The Theatreguide.London Review
Song Cycle For Soho
Soho Theatre Spring 2012
Like it says on the tin, this is a plotless string of songs about the London neighbourhood surrounding the theatre, performed by four singers individually and in various combinations. Though the songs inevitably vary in quality (and in relevance to the theme), they make for an enjoyable if quickly forgettable hour.
Unusually for anthologies like this, the songs aren't all by one composer or team. Rather, compiler Andrew Brinded invited more than two dozen composers and lyricists to write songs in some way connected to Soho past or present.
The results fall into three occasionally overlapping categories – historical, like Rebecca Applin and Susannah Pearse's salute to a nineteenth-century doctor; serious mood pieces, like Andrew Brinded's soliloquy of a straying wife; and comic or satiric songs, like the romantic paean to Ronnie Kray by Christopher Ash and Carl Miller.
Generally speaking, the comic songs work better than the serious ones. In the latter group, for example, 'Does Anybody Know My Name?', 'I Wish I Wish' and 'If Nobody Knows Your Name', written by three different teams and sung by different performers, come across as essentially the same not-particularly-Soho-related song, the lament of a lonely person in the big city.
The most successful of the serious numbers is 'Sweet Sixteen' by Richard Thomas and Alethea Wiles, about a young girl's sweet romance with a drug-taker who she and we sense may not survive the length of the song.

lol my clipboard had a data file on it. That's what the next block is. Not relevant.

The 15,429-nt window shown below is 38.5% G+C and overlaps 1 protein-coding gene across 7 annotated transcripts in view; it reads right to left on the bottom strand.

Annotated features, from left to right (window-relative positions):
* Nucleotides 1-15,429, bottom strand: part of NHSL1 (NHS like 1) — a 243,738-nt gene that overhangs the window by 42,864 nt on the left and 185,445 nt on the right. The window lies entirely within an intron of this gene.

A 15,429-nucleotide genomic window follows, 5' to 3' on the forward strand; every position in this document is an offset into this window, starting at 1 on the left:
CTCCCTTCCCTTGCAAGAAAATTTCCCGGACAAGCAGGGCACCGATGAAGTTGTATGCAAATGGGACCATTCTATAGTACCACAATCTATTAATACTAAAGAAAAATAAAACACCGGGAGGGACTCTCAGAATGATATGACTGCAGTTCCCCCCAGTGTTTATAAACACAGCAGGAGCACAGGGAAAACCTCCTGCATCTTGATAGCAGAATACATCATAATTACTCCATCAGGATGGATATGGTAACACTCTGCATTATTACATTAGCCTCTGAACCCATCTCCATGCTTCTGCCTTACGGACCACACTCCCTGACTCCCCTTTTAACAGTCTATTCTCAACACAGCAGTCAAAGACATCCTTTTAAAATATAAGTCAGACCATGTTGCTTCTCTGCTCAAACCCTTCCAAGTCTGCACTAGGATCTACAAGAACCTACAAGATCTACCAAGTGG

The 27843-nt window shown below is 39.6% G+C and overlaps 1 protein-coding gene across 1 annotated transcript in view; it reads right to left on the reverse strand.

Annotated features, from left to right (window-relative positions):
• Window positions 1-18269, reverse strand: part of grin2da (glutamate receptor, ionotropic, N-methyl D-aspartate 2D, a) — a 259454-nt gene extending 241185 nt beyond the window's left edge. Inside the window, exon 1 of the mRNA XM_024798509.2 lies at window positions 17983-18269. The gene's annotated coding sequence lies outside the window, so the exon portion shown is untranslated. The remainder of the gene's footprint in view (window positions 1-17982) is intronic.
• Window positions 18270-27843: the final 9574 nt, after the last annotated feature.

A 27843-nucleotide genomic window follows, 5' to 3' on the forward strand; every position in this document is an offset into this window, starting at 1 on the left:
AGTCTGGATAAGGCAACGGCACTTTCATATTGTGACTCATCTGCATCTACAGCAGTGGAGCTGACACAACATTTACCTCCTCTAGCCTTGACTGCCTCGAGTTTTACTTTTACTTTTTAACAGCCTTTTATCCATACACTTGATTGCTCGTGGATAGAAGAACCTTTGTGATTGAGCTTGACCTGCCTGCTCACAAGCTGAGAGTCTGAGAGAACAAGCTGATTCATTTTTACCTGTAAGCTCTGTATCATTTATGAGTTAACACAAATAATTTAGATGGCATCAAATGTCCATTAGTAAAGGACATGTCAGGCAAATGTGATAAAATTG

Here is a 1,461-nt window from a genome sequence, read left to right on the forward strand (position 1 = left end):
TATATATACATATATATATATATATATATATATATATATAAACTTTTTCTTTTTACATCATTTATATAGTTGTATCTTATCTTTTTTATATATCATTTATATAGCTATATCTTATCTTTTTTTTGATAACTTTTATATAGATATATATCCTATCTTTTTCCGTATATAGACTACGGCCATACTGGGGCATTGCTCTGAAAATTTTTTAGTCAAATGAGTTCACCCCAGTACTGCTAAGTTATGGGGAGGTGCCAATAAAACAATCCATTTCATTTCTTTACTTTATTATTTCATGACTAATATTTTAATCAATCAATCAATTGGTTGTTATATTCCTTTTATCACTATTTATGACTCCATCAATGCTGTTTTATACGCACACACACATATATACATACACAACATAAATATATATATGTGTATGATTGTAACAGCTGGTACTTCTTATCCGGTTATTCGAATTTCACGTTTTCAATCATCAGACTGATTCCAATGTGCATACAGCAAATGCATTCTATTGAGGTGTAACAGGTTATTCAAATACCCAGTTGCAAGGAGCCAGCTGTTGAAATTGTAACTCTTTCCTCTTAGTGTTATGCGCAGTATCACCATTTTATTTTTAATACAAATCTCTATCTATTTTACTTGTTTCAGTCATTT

Among the best comic songs are 'Old Compton Street' (Alexander Rudd and Jenifer Toksvig), two women's reminiscences of their amorous misadventures; 'It's Hard To Be An Artist (Alexander S. Bermange), about a seventeenth-century painter commissioned to paint a formal portrait of a corpse; and the aforementioned Ronnie Kray salute.
Inevitably, as in any collection of theatre songs by contemporary writers, there is frequent evidence of the influence of Stephen Sondheim in music and lyrics, and you might also spot echoes of Cole Porter and Billy Joel in individual numbers.
The four performers – Claire Moore, Niamh Perry, Michael Cantwell and James Gillan – work smoothly together under Simon Greiff's direction, and each gets one or more solo moments, with Moore and Cantwell the more impressive, both vocally and dramatically.
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Review - Song Cycle For Soho - Soho Theatre 2012